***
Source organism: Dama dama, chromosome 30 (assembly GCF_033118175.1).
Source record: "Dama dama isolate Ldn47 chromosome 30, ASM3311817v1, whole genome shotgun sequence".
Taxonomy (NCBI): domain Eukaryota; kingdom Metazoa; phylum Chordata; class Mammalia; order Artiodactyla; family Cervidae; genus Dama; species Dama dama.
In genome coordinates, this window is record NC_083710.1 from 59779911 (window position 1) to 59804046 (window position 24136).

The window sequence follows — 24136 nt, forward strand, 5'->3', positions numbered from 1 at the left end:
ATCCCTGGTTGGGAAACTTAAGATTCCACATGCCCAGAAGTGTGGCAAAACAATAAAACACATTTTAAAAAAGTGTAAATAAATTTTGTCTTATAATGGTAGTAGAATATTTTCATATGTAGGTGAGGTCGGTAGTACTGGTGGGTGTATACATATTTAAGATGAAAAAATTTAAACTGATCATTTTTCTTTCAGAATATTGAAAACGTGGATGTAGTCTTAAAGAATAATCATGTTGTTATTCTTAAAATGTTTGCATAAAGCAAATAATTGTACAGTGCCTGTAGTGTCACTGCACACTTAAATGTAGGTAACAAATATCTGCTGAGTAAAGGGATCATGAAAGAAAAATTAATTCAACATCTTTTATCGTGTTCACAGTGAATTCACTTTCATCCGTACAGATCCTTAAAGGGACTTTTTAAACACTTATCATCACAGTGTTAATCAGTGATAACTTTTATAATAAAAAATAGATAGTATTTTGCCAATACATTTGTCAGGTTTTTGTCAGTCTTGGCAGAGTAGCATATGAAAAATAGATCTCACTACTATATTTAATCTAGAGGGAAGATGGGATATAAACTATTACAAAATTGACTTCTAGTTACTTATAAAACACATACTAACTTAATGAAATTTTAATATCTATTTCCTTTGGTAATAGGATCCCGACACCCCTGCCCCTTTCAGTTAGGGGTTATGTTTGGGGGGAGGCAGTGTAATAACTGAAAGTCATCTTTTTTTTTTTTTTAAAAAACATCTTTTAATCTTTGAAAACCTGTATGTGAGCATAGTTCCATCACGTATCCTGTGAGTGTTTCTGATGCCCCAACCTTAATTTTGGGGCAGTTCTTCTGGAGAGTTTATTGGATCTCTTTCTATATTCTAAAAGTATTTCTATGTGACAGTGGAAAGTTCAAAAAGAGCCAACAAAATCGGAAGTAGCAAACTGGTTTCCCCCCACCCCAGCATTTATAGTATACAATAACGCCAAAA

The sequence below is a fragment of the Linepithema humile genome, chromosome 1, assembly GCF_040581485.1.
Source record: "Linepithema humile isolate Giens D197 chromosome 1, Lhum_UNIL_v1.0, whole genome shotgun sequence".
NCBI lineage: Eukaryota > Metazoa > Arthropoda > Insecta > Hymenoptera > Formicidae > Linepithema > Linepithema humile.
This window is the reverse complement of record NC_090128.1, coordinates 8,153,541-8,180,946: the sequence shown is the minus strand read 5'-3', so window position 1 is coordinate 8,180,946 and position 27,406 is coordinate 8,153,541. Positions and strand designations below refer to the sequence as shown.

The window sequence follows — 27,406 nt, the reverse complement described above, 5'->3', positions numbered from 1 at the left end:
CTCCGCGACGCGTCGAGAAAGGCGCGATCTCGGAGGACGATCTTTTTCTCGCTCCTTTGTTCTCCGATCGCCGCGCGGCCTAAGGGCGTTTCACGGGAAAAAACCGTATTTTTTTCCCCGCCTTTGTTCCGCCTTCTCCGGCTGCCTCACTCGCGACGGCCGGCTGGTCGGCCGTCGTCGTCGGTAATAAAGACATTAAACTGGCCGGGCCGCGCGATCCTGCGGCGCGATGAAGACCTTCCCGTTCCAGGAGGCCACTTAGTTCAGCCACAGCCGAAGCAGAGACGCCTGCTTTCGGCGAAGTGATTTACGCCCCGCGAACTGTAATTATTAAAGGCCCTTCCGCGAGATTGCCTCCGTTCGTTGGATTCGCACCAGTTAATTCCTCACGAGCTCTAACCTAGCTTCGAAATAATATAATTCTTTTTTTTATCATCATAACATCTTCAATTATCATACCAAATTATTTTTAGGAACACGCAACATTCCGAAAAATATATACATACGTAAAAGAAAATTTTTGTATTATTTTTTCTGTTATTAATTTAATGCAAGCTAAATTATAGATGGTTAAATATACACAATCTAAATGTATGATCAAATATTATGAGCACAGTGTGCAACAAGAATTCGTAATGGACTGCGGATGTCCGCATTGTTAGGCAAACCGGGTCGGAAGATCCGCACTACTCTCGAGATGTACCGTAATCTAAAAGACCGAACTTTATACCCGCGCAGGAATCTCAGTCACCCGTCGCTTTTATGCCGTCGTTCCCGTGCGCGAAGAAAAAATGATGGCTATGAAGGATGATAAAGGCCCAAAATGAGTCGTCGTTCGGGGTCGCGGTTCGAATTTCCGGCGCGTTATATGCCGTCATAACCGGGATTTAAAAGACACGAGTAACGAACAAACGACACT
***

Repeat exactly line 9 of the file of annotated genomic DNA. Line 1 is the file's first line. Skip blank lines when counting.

NCBI lineage: Eukaryota > Metazoa > Arthropoda > Insecta > Hymenoptera > Formicidae > Linepithema > Linepithema humile.